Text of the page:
How can I look after myself when I'm grieving?

Grief can have a physical impact as well as an emotional one. It can leave you feeling exhausted and unmotivated. But it's important that you keep doing what you can to look after yourself.

Talk about how you're feeling

However you’re feeling, it’s important to talk about it. This can be easier said than done, as many people feel uncomfortable talking about death – whether they’re bereaved themselves or trying to support someone who’s lost a loved one.

But death affects us all. Talking to someone about how you’re feeling, or just talking about the person who’s died, can make you feel better. It’s also a chance to remember the person and celebrate their life and what they still mean to you.

Sleep and rest when you can

Grief is tiring – whether it's arranging the practicalities, travelling, sleepless nights or just being overwhelmed with everything going on. If you can't sleep, or your sleep is disrupted, be kind to yourself and sleep when you can.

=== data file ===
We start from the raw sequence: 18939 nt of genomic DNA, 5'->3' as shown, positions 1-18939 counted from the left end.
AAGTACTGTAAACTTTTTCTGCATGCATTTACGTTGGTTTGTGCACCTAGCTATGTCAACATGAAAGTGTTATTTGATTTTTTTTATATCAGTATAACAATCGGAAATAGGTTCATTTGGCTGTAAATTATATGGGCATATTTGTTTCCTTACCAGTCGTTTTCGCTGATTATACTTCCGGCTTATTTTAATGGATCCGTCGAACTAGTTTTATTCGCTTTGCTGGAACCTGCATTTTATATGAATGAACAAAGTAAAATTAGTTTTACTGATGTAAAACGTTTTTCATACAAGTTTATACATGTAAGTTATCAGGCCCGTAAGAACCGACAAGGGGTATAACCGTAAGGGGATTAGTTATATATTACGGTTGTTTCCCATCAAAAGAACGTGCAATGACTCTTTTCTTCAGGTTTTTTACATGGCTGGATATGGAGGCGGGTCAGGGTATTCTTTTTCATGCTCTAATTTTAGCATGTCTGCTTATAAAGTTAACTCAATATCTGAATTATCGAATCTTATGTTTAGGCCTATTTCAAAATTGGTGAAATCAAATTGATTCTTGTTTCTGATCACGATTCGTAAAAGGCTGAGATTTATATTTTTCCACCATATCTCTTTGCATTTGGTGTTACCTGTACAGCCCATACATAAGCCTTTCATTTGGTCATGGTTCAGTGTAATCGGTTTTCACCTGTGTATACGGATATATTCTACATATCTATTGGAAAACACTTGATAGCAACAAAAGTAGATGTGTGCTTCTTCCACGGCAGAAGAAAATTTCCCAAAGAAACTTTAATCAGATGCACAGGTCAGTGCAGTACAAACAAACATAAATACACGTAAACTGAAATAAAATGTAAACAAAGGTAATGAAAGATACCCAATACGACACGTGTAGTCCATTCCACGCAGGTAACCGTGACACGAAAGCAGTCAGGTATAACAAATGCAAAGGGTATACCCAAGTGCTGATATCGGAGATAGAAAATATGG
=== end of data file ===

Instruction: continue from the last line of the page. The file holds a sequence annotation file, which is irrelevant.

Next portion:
Eat and drink regularly

It might be the last thing on your mind, but try to make sure you're eating and drinking regularly. Even if you've lost your appetite, it'll help keep you healthy and boost your energy levels. Don't worry about eating a balanced diet – eating anything is better than eating nothing.

Keep an eye on how much alcohol you drink

Sometimes, drinking can become an escape from a difficult time – so it's good to be mindful of how much you're having.

If your drinking is becoming unhealthy, or you notice that someone else is starting to rely on alcohol to cope with their grief, there are specialist organisations that can support you.

Visit the Drinkaware website for more advice on alcohol and drinking


It can feel difficult to take care of yourself following a bereavement. This might mean you don't wash as frequently as you used to, you don't take your medication, or you miss doctor's appointments. But it's important you take care of yourself.

If you find yourself neglecting your care needs, or you notice loved ones neglecting theirs, it's worth talking to someone you're close to or a professional.